Obesity and social life

“To be beautiful means to be yourself. You don’t need to be accepted by others. You need to accept yourself.” – Thich Nhat Hanh

Body shaming is referred to as the act of humiliating someone by making unsolicited rude remarks on their bodily appearance. Ideal body shapes for genders have existed throughout the ages, with one coming back in vogue only to result in the others slowly becoming unpopular. While this is uplifting to people of some body type, it is demeaning to the people on the other side of the spectrum. It almost appears as though one cannot be lauded without the other being demeaned. One can even body shame themselves by comparing their body to another person. Obese people in general generally have a worse social life than the normal person due to them being much more prone to being bullied, humiliated or ostracised. Due to these factors, in turn, they are also most likely to engage in similar bullying behaviour. Obesity is generally the act of having excess fat in the body. The main causes of obesity are as follows:
• Excessive calorie intake.
• Poor diet containing high quantities of junk of processed food, eating larger quantities, drinking high quantities of alcohol or fizzy drinks, or eating to feel better from low self-esteem or depression.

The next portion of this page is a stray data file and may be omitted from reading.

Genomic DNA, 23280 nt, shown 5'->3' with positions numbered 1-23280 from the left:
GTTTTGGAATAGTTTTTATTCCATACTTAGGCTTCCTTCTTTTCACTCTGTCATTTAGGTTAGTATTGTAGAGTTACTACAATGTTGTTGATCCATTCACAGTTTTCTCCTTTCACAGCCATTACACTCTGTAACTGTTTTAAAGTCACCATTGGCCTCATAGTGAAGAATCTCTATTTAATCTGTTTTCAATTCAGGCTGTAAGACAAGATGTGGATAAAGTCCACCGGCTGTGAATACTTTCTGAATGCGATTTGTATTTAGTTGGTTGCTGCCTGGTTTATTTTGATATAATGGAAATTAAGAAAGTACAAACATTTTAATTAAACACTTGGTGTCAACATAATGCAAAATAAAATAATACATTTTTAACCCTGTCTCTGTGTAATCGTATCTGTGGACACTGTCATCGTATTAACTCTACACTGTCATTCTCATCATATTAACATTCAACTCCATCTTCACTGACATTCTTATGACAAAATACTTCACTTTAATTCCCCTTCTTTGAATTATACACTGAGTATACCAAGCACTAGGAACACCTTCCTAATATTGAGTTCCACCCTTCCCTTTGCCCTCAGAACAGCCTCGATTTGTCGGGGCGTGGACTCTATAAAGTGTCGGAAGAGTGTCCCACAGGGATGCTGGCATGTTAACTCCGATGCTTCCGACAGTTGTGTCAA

• Lack of periodic physical exercise doesn’t allow the body to burn any fat.
• Some people are just genetically more prone to gain weight – this is uncommon but not rare. However, obesity is most likely due to environmental factors and poor eating habits picked up as a child.
• Medical reasons such as an underlying disease such as hypothyroidism or cushing’s syndrome.
• Some medicines taken to cure other diseases such as corticosteroids, epilepsy and diabetes may contribute to weight gain. This includes antidepressants and medicines for schizophrenia.

The use of phrases like “you should put more meat on your bones” or “you should start a better eating routine” are both belittling and still used widely throughout the world. People who fall outside social standards of body proportions face criticism regularly. They’re often called “brave” for getting a gym membership, while a person could work out for a multitude of reasons other than losing body fat, similar to how some people may not be able to work out due to a multitude of reasons. Clothes are often used as objects of criticism for such people. The failure to realise that gain or loss in body fat may come from various factors such as physical or mental health conditions is also one of the reasons why people choose to pass remarks on another’s body.

Body shaming has been attributed as the key contributing factor to several disorders like anxiety, depression and anorexia. Children who grow up looking at photo shopped celebrities on newspapers and magazines try to resemble them and believe them to be perfect, when in reality their body is completely fine. These fake pictures create mostly unachievable standards for teenagers and thus are a cause of degradation of mental health over time.